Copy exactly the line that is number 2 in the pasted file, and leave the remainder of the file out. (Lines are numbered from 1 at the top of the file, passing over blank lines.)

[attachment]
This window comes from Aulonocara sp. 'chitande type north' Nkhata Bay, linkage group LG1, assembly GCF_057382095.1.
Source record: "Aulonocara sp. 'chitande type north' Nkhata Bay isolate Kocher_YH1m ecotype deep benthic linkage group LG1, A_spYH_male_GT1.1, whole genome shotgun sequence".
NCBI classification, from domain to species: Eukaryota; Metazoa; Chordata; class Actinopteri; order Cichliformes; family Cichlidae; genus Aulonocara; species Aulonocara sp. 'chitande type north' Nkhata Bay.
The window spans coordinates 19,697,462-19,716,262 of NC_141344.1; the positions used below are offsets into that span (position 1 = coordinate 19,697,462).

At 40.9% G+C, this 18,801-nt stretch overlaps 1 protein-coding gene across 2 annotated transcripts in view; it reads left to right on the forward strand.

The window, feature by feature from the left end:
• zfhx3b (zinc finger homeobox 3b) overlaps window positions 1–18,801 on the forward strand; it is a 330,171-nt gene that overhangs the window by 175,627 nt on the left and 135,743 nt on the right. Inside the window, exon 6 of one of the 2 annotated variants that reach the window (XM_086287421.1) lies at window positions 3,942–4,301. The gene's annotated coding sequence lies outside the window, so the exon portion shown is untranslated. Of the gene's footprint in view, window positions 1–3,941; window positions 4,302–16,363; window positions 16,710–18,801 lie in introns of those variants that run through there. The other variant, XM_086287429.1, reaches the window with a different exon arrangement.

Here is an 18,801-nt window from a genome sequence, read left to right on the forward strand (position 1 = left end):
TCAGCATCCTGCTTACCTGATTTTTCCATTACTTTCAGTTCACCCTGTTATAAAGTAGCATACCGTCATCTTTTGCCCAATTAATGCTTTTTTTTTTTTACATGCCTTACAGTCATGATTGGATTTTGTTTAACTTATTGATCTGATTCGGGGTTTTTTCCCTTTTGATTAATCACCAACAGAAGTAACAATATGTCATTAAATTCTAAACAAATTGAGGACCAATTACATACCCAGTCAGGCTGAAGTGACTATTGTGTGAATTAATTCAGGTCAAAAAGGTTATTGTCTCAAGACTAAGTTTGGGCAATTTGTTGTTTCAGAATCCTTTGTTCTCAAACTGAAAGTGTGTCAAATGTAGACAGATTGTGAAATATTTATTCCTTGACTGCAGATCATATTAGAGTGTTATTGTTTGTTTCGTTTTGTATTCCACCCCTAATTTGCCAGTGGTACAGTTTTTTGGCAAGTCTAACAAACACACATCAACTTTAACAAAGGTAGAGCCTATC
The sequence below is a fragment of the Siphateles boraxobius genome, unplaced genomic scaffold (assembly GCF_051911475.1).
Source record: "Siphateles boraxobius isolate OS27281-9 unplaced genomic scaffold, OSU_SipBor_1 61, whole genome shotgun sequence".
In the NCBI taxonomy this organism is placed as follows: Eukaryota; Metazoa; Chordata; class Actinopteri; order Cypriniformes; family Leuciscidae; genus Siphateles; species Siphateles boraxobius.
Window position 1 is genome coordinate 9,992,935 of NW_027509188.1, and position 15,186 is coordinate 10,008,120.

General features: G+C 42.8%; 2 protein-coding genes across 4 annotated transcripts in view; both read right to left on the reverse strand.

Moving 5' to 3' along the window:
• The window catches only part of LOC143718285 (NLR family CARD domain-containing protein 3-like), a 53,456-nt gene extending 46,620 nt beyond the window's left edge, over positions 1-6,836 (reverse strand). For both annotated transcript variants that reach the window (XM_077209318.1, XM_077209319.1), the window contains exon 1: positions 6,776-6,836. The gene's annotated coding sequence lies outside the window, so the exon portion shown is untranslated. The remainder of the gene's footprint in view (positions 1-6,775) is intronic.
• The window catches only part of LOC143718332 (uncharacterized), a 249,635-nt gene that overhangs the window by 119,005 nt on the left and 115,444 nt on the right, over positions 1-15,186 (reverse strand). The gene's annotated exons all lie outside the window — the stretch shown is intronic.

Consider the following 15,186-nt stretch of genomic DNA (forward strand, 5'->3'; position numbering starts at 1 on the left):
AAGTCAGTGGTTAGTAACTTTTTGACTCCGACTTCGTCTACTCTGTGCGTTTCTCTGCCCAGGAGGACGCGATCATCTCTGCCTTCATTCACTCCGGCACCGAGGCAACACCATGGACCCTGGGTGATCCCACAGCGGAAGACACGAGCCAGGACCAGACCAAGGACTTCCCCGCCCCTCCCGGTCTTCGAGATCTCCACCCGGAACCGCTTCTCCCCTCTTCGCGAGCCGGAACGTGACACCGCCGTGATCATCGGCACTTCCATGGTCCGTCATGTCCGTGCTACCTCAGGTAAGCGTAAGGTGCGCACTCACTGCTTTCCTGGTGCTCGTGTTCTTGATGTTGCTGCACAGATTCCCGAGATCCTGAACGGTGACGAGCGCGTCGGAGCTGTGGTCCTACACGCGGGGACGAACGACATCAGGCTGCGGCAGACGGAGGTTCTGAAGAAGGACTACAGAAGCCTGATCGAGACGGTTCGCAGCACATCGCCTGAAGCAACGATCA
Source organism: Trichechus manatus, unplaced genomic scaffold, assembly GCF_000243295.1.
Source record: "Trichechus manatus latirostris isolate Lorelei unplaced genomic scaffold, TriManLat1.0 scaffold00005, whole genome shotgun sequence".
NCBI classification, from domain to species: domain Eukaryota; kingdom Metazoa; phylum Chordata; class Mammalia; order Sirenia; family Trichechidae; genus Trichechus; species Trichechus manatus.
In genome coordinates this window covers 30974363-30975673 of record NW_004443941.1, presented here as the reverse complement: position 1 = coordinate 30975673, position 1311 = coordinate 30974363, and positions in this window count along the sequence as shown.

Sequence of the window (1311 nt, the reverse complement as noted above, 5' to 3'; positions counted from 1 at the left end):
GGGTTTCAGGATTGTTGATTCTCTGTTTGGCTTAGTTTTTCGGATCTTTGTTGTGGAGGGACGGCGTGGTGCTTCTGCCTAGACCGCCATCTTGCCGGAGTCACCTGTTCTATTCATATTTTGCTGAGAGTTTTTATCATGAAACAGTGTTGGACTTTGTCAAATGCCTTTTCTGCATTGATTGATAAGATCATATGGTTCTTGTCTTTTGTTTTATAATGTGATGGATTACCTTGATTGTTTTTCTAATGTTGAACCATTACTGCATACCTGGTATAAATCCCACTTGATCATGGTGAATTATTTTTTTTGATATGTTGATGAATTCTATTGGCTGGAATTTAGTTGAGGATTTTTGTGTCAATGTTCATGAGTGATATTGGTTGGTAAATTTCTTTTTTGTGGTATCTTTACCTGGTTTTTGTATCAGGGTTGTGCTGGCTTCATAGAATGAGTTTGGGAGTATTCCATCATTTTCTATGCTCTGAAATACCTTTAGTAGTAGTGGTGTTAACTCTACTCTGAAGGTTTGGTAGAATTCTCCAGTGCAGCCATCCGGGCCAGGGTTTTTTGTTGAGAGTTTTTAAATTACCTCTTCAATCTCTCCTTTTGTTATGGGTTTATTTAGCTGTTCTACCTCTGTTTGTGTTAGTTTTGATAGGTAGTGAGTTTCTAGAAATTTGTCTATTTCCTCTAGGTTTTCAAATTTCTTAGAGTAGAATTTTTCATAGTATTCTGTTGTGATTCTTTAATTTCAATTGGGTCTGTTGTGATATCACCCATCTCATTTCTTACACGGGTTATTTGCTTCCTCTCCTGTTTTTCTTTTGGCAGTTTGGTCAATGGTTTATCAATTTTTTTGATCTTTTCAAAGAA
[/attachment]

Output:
Source record: "Aulonocara sp. 'chitande type north' Nkhata Bay isolate Kocher_YH1m ecotype deep benthic linkage group LG1, A_spYH_male_GT1.1, whole genome shotgun sequence".